Report: A Look At The “Pay It Forward” College Financing Proposal

By Laylaa Randera, Communications Intern 

The rise in higher education costs has encouraged policymakers to search for alternative options students can use to finance their college years—one of the proposed solutions is the “Pay It Forward” (PIF) college financing concept. Some researchers contend this is not an effective solution to addressing college affordability, according to a new report released by the American Association of State Colleges and Universities (AASCU). 

The report, The “Pay It Forward” College Financing Concept: A Pathway to the Privatization of Public Higher Education, summarizes the history of PIF, explores common elements of PIF legislation recently introduced in state legislatures, and offers questions for lawmakers to reflect on before stepping forward with the PIF policy. 

Although at present it’s only a proposal, PIF has garnered national attention in the sphere of higher education. Ideally, PIF “would eliminate up-front tuition and fee payments at public colleges and universities in exchange for students agreeing to pay a pre-determined, fixed potion of their annual earing for an extended period of time following graduation,” according to the report. Once in motion, PIF would be continually self-funded— graduates make payments which in turn cover tuition and fees for students still enrolled in college.

Advocates from the left and right of the political range favor the proposed PIF policy— left-leaning supporters from a social perspective, and right-leaning supporters from an economic perspective. But the perspectives mentioned in the report “are not mutually exclusive, as PIF could redistribute earnings of college graduates while simultaneously diminishing the state’s role in financing public higher education.” 

The report takes a look at the history of income-share agreements. Similar college financing models have been implemented in the past—some deemed a failure, such as the Tuition Postponement Option launched at Yale University in the 1970s, and others a success. 

According to the report, PIF supporters believe the model would alleviate “financial barriers to college entry and completion; unmanageable post-college debt; and restrictions on graduates’ career choices stemming from low salaries in some occupations that leave borrowers with little opportunity to pay down their loan principal.” 

However, the report’s author, who highlights 13 problems the proposed policy may cause, notes that “[o]ne PIF analysis revealed that graduates earning a median salary ($55,000) with annual 2 percent salary increases would pay $3,000 more than the standard 10-year loan repayment plan at 6.8 percent interest,” states the report. Other college financing realities the report suggests could result from PIF include:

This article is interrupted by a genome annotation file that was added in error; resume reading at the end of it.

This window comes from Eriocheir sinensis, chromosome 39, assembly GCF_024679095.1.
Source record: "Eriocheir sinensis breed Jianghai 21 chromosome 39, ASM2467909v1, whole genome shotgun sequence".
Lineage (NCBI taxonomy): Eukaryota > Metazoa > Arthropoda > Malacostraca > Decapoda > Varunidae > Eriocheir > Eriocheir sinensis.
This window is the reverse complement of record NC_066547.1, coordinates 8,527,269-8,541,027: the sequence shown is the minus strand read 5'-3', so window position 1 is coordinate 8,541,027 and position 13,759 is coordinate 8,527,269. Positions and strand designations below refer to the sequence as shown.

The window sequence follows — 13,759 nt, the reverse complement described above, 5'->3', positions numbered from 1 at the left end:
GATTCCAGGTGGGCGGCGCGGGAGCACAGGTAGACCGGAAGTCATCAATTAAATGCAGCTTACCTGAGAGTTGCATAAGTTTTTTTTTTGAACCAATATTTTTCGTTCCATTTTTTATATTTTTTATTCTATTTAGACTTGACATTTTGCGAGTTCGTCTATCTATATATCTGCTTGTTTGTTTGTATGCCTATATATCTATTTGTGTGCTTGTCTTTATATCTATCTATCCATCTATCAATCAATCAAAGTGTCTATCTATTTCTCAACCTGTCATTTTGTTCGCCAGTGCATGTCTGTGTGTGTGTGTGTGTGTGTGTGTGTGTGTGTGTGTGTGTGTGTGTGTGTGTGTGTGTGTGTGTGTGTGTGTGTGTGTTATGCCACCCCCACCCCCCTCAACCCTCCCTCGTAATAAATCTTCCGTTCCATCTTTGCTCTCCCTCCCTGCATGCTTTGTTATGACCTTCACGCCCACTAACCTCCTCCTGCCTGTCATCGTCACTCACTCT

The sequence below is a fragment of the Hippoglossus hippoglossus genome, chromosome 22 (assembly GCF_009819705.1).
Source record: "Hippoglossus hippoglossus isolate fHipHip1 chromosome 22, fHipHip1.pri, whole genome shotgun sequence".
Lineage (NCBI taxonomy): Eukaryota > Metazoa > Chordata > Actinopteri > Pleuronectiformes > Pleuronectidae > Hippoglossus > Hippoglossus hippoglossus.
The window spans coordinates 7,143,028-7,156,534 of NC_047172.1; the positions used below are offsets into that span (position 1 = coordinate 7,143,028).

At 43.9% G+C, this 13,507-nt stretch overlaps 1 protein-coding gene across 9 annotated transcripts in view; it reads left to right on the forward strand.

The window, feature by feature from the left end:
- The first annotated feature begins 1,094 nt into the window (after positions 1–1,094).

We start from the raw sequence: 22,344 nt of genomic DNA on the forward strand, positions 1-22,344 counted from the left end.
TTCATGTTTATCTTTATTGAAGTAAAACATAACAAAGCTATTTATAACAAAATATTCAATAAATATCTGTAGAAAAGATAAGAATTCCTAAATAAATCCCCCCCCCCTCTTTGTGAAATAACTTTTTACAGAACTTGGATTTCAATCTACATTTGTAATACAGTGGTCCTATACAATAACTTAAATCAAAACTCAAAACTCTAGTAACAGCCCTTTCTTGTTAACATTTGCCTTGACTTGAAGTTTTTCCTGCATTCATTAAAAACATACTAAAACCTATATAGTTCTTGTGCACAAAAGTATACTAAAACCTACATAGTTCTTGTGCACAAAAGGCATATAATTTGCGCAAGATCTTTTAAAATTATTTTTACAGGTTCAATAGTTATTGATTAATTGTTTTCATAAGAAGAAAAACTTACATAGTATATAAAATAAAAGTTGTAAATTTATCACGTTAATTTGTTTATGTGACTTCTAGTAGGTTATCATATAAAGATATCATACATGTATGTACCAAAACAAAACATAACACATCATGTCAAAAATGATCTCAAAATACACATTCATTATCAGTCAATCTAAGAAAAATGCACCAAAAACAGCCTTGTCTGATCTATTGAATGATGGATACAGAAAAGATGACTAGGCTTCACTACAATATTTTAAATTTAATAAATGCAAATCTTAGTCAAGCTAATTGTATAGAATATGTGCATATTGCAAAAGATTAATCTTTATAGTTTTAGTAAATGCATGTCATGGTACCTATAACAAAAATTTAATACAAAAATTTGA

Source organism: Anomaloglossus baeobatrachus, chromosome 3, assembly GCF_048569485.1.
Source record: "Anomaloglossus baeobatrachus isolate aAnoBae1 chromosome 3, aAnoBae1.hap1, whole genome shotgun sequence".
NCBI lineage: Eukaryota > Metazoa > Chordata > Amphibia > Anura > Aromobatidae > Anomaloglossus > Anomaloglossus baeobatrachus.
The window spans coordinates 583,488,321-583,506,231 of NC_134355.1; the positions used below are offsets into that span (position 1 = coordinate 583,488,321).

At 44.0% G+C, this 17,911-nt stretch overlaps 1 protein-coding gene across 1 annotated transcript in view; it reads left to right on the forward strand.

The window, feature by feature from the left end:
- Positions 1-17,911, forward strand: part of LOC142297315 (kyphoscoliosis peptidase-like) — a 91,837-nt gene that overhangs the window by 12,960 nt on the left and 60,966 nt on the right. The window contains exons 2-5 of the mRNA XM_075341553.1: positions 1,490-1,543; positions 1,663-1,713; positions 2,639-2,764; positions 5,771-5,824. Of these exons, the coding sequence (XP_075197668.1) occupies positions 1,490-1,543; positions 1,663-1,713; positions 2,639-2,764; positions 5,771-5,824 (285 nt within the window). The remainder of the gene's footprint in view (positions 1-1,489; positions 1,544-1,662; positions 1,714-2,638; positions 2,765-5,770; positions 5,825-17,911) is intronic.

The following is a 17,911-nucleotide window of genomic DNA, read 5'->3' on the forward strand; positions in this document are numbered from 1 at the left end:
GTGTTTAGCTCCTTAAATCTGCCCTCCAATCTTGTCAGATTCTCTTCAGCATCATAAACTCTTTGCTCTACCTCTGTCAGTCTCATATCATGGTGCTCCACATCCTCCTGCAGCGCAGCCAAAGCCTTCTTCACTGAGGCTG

• Most students could pay more, not less, for college;
  • Considerable uncertainty would be introduced into campus budgeting and planning efforts;
  • Students from sectors with the heaviest student debt burdens would be ineligible to participate;
  • The class divides in public higher education, and more broadly, in American society, could intensify;
  • PIF’s start-up costs would be enormous;
  • Payment collection would be costly and challenging;
  • Underlying college cost drivers would not be addressed; and
  • Support for maintaining existing state investment in public higher education would erode, creating a pathway to privatization.

The report also attempts to address the unknowns of PIF through a series of questions and answers. “PIF represents a radical departure from the current higher education finance system, with many unanswered questions that are worthy of consideration before any pilot programs commence,” the report said.

 

Publication Date: 7/28/2014


Tracy H | 7/28/2014 11:39:11 AM

Most of us who work at public institutions know that we are no longer state-funded and barely state-supported these days. As much as the media wants to claim that our upper administration staff are making big dollars, those of us in the trenches and doing the work are certainly not! Unless the states are going to dump a bunch of money in these programs to start it up and then continue to provide us with administrative allowances to fund it, the cost of this program just doesn't pencil for trying to meet our operating expenses.

Allison V | 7/28/2014 9:13:14 AM

When first reading the article, I thought no way. However, if collection of the funds could be pre-taxed and come out of your pay check like social security, and federal taxes, then I think why not? This could actually work

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